Every time I consider moving Fernando Rodney up, something happens. Like the team acquires Jesse Crain. Or Rodney blows consecutive saves. Or he. Just. Keeps. On. Walking. People.
Rafael Betancourt is inching closer to return. But Rex Brothers might hold on to his job. The Rockies have a less than one percent chance of making the postseason, and that means more looking to the future. So do both Betancourt and the Rockies want him back for four-plus million mutual option next year? That's a tough one. The team might -- it's not a bad price, even for a setup man -- but the player might want to see what his last payday might look like. He's 38 years old, after all. Or maybe the team doesn't want to re-up after the injuries this year (and the reduced velocity). Seems like that opens the door for Rex Brothers to hold on to the job.
Mark Melancon looks great. Jason Grilli is going to play catch this week.
Huston Street's arm hasn't fallen off, the velocity is back a little, and he's even getting strikeouts. Maybe he'll survive the year with another 50 innings this year, just more meh than usual.
Tier 5: Rollercoaster rides (6) (AKA: The "Josh Hamilton" Tier.)
Danny Farquhar (first chair), Yoervis Medina (second chair), Seattle Mariners
Dane De La Rosa (first chair), Ernesto Frieri (second chair), Anaheim Angels
Brad Ziegler (first chair), J.J. Putz (second chair), Arizona Diamondbacks
Kevin Gregg (first chair), Pedro Strop (second chair), Blake Parker (third chair), Chicago Cubs
LaTroy Hawkins (first chair), David Aardsma (second chair), New York Mets
Chia-Jen Lo (first chair), Josh Fields (second chair), Houston Astros
Josh Hamilton may look like a buy low. Josh Hamilton is not a buy low. Sure, his batted ball luck may stabilize. His power may go up a bit. Then he'd play like the .250 hitter with 25-homer power that he's become. If someone wants to sell him at that level, maybe he's a buy low, but with the name power behind him, probably not. What we're seeing now is what happens when you build your game on athleticism (read: have no idea where the strike zone is) and you hit your thirties.
One more week, and Danny Farquhar will move up, most likely. He has the arsenal, the strikeout rate, and the control to keep the job, and the old closer is in the minor leagues. Yoervis Medina poses some threat, but he needs to find the zone against lefties if he wants to really compete. Dane De La Rosa is Farquhar-like, with multiple pitches and the right rates to stick in the role, but he has a little more velocity than Farquhar. Could he keep the role? Ernesto Frieri is out of the role for now, and even if he stops giving up homers (he has for most of his career), he's not likely to find the zone. Because De La Rosa is a little more ground-ball heavy (despite a nice swinging strike rate), and because Frieri is the struggling incumbent and is still on the Angels' 25-man roster, we'll move Farquhar ahead of the Angels group for now. Farquhar, Frieri, and De La Rosa should all be owned, however.
Still think Brad Ziegler's platoon splits and lack of strikeouts will come back to bite him. Still wondering where J.J. Putz is in close games.
Kevin Gregg is still holding on, but with a strikeout-to-walk ratio near one-to-one over the last month, he's barely holding on. The team needs to look forward to the future, too. As much as I'd like Blake Parker to get a chance, usage suggests that Pedro Strop is next. Walk rate doesn't always predict things -- just look at the last closer in Chicago -- and Strop's got the eighth. He'll be next and is a decent pickup if you're searching for saves.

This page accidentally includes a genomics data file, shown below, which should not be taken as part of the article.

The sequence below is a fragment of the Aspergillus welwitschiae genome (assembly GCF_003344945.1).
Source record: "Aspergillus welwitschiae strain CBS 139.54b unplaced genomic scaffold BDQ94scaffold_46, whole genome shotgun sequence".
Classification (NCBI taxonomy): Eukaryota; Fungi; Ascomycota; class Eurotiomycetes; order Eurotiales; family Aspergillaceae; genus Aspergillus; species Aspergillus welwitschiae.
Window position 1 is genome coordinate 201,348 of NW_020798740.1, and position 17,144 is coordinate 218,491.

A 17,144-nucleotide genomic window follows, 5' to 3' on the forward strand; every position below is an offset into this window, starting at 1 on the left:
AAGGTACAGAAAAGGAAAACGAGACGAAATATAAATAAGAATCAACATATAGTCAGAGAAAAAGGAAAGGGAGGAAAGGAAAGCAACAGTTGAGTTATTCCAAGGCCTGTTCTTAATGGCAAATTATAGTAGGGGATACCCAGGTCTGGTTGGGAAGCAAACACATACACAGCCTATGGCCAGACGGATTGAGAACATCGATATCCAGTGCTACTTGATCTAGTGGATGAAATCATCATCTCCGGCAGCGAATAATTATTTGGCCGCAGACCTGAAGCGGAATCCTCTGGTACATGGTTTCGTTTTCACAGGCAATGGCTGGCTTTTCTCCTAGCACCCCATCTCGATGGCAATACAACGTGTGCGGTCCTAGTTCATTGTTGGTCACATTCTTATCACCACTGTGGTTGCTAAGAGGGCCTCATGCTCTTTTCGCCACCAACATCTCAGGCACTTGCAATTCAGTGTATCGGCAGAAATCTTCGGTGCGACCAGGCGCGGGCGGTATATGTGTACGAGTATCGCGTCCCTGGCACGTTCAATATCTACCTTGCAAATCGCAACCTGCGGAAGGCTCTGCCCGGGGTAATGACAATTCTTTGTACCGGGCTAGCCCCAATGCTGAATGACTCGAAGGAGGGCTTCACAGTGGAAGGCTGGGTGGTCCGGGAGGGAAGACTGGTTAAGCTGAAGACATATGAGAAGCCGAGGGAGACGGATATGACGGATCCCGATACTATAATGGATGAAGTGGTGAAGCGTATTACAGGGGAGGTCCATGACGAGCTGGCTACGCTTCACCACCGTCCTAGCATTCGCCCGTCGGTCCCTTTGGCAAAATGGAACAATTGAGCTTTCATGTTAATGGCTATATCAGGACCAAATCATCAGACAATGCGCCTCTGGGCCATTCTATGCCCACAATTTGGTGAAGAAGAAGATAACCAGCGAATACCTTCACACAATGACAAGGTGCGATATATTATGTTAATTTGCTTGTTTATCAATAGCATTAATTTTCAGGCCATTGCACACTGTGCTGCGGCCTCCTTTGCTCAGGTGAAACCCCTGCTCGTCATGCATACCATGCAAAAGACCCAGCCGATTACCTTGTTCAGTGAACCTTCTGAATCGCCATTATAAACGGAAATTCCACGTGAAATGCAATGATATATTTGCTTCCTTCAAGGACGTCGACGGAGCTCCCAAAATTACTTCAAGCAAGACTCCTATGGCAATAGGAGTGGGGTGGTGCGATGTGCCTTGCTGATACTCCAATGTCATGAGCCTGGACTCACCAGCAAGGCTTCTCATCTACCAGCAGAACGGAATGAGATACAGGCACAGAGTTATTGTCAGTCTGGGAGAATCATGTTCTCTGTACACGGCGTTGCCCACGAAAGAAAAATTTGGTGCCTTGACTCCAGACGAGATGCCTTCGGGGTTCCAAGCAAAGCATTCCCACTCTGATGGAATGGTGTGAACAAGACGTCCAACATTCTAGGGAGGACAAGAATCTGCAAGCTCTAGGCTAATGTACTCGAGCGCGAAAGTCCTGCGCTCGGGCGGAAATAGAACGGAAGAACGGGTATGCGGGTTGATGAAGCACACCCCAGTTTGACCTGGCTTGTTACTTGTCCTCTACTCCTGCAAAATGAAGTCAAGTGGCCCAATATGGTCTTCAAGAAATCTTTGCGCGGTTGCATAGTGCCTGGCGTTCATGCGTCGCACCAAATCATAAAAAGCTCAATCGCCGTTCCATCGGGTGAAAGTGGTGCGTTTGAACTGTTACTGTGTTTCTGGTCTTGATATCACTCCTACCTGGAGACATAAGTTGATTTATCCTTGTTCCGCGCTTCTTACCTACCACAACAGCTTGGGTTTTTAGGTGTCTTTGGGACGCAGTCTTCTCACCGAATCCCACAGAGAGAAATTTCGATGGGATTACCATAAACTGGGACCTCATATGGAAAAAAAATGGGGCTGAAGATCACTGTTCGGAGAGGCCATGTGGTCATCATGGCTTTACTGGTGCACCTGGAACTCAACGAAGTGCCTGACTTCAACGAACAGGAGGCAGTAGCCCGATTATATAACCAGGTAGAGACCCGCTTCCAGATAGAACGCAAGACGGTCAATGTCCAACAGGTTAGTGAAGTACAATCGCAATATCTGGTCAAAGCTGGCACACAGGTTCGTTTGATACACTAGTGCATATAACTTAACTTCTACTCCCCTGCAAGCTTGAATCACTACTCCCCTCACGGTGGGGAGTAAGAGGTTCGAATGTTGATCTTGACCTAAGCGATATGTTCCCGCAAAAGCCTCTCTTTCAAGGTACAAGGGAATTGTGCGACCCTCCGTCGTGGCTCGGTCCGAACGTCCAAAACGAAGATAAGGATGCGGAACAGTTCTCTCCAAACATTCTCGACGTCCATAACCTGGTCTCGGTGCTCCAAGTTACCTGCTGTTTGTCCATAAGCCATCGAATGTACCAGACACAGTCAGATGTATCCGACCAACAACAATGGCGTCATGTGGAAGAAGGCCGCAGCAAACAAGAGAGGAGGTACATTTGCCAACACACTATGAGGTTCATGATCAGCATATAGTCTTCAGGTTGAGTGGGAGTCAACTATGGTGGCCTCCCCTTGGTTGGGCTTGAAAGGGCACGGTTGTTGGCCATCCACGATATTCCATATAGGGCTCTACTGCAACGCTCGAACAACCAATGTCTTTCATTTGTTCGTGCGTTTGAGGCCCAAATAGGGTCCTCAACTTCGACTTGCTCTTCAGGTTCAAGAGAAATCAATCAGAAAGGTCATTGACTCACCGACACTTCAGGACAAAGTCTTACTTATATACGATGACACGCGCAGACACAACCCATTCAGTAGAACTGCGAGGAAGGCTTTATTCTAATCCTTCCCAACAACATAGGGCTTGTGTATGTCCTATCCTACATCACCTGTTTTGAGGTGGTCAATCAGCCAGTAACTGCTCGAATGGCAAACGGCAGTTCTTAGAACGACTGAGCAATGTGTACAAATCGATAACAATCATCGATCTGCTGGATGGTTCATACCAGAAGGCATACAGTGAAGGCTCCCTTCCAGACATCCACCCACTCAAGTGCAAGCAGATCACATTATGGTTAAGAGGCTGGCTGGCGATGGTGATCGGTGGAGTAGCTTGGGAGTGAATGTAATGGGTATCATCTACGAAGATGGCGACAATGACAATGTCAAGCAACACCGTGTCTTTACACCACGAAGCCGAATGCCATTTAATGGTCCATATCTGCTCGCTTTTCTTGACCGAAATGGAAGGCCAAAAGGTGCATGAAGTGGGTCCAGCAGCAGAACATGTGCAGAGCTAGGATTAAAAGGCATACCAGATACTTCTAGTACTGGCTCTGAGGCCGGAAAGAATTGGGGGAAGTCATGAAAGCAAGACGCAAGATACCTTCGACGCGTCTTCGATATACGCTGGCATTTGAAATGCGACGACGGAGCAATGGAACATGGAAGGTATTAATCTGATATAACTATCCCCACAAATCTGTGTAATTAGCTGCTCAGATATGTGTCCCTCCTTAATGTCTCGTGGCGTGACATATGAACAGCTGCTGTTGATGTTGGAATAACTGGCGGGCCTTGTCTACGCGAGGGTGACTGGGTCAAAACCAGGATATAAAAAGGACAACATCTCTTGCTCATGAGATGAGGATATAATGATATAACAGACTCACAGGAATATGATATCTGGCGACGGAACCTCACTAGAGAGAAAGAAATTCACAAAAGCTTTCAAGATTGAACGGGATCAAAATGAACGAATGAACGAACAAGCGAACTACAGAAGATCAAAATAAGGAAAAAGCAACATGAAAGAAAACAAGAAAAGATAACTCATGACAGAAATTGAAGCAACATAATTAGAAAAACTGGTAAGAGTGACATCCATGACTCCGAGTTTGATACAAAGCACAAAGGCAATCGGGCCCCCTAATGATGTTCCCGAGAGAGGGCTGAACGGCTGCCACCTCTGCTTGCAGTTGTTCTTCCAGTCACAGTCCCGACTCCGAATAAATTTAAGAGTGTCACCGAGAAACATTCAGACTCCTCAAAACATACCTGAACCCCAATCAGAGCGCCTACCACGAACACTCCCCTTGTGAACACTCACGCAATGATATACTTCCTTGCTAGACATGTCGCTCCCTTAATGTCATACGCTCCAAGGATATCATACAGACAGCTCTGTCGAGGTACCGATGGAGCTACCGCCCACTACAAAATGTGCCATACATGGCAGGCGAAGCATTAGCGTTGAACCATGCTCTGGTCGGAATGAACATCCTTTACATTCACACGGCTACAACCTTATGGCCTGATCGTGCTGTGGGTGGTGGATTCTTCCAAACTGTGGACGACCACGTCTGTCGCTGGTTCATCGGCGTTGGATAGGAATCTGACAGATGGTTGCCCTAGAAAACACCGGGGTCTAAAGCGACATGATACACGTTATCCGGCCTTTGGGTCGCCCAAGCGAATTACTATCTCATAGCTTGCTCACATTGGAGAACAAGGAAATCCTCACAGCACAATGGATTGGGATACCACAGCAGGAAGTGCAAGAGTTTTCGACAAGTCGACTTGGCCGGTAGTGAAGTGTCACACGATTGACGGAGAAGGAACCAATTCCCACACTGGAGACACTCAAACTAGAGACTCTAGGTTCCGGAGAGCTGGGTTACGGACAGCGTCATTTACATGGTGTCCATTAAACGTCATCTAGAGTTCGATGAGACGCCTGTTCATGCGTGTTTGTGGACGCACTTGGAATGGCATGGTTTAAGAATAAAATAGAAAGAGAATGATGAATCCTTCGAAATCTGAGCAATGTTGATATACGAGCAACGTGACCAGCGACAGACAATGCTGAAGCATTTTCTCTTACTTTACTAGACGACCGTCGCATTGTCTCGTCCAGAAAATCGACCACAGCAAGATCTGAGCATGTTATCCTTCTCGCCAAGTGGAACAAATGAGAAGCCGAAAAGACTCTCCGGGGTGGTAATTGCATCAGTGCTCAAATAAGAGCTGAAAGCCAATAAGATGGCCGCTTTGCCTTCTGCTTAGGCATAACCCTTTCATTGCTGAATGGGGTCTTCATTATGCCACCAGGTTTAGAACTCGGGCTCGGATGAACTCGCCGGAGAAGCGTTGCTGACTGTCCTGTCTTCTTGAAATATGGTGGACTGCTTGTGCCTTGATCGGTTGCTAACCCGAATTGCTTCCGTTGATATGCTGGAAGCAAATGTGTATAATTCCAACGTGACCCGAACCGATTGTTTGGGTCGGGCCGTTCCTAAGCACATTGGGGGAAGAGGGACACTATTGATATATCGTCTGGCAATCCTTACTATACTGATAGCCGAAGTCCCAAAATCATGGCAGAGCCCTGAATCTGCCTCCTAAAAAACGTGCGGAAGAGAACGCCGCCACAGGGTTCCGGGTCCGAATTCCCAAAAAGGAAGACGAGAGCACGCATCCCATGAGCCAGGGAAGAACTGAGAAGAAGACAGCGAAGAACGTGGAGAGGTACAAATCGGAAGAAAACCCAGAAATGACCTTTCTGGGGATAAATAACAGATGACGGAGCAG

Chia-Jen Lo is in the first seat, but not for long. Like the Houston outfield, it looks like the Houston bullpen will be a rotating cast of characters. The team gets to learn what they have for next year, and we get to try and divine what's happening on a daily basis. Josh Fields could get involved again -- he was once involved. Lo hasn't shown durability, but he does have velocity. And even though he only features a slider second, he didn't really have problems with lefties in the minor leagues. Maybe he can make it work. I'm not buying Lo unless all it takes is a waiver pickup and I'm dropping a reliever that's not currently a closer.
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Jason Motte (elbow), St. Louis Cardinals
Joel Hanrahan (forearm), Boston Red Sox
Kyuji Fujikawa (elbow), Chicago Cubs
Jason Grilli (forearm), Pittsburgh Pirates
Rafael Betancourt (appendicitis), Colorado Rockies
Rafael Betancourt wants to be back in the bigs Friday. The guess is he takes his job back, but with the Rockies floundering, that's no lock.
Carlos Marmol, Chicago Cubs
John Axford, Milwaukee Brewers
Mitchell Boggs, St. Louis Cardinals
Brandon League, Los Angeles Dodgers
Andrew Bailey, Boston Red Sox
Jose Veras, Detroit Tigers
Tom Wilhelmsen, Seattle Mariners
Heath Bell, Arizona Diamondbacks
Brad Ziegler is on his way. He phoned ahead for a submarine sandwich, badumching.
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The Steals Department
With six weeks to go, it's about time to start fine-tuning the approach and looking at the schedule. We won't stream for steals just yet, but let's see if the upcoming schedules give us a clue about which marginal speedsters will be heading into friendly territory for base stealers. An advanced look at the catchers and how well they control the running game suggested that you want to avoid Yadier Molina, Matt Wieters and Miguel Montero, and that Russell Martin has saved the Pirates' backstops from ridicule this year. Joe Mauer has improved and is now among the elite.
Here are the worst baserunning defenders by the research at High Heat Stats by David Hruska -- Chris Iannetta, Kurt Suzuki, Jarrod Saltalamacchia, Nick Hundley, Alex Avila, and Buster Posey. They all average a stolen base in less than every 14 innings caught. Bad platoons include Jose Molina and Jose Lobaton (10 innings), and the group in Seattle (12.78). So that's eight teams worth targeting in Seattle, Anaheim, Boston, Washington, San Diego, Detroit, San Francisco, and Tampa Bay.
You could just try to get into the divisions that have two of these catchers -- the AL and NL West, and the AL East are well represented here. Perhaps this is another vote for Jonathan Villar in deep leagues, despite the bad strikeout rate. Maybe shallow leaguers can still buy Leonys Martin at a reasonable price, or take a shot on Robbie Grossman on the wire. Craig Gentry will get time against lefties, which might be enough for you deep leaguers. The NL West is tougher, but Corey Dickerson and Charlie Blackmon have some wheels and are available in most leagues (Blackmon by a nose for me). Adam Eaton is a shallow league guy to pick up if you need speed, still has great upside and will face some limp-armed catchers in the final weeks. In the AL East -- but not in Boston or Tampa -- you have Nate McLouth for shallow leagues (just try to sit him against lefties), Ichiro Suzuki in a trade, or Eduardo Nunez in deeper leagues.